Evaluate your teams and their resources—do you have the people you need and/or do those teams have what they need to reach their goals?
What to do next quarter:
Build or refine your team.
Growth is the goal of every company, no matter what kind of business it is. And growth begins with putting the right team together. Part of being a great leader is hiring and retaining the best talent possible.Below are some tips directly out of Kieran’s playbook (and podcast) to help you structure a solid team.
1. Hiring and retaining talent
As a marketing or growth leader, the majority of your success will depend on the performance outcome of the teams you lead.
Have a "dream" hire list You should always have a list of people you'd love to hire. If someone writes an article that impresses you, talks some knowledge on a podcast, blows you away with their talk at a conference, and so on, add that person to a list of people you'd love to hire one day.
Keep your quality bar high If you're in a fast-growth company, hiring quick enough is often your biggest blocker to success. It's tempting to take more risk on people you're not entirely convinced by to fill your bench. But it's always a bad idea. You'll likely always regret those hires; it's painful for both parties, and unwinding those decisions impacts the entire team.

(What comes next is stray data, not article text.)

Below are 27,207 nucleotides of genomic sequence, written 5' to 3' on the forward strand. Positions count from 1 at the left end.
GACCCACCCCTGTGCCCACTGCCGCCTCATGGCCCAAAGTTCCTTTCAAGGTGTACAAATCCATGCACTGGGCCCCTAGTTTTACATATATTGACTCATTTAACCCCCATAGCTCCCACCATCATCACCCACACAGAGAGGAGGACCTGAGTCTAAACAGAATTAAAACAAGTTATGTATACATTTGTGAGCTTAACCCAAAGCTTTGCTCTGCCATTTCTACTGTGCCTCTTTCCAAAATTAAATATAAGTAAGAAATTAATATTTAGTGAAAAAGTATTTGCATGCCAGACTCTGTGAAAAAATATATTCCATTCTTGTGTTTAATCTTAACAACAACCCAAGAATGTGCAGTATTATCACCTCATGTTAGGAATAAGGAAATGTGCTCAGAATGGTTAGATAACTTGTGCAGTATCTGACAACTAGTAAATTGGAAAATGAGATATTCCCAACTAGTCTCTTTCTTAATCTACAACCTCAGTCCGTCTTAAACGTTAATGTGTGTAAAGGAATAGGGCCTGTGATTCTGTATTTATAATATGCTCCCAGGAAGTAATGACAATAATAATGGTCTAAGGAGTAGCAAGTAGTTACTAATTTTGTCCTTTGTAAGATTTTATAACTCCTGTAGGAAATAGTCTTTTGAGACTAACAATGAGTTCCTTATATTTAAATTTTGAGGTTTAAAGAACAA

Flexible work environment The people you want to hire aren't always able to be based where you have an office and might enjoy having flexibility in the location they work. Providing the option to work remotely is often the best hiring and retention tool a company has.
2. Team structure will have more impact than any tactic or hack
If a leader's top priority is hiring and retaining talent, organizing those people into the right team structure is just as important. It's that structure that will significantly impact how successful those people are against the goals and metrics you prioritize.
Some tips on team structure:
Leadership is saying no to things. You need to make tough choices on where you'll invest your precious time and resources. There will always be a finite amount of resources in every company to work on an infinite number of opportunities. A great leader is someone willing to bet on the things that will be most impactful to the company's success instead of trying to do a little bit of everything.
Great teams want to be accountable
It's hard to have a clear DRI for specific metrics at a certain point. You need multiple people and teams to work together to move the needle on specific metrics. You want to create a team structure where teams can be accountable for their goals and metrics, as much as possible. Teams should be able to have control over their success without being reliant on others for favors.
Re-org around most critical priorities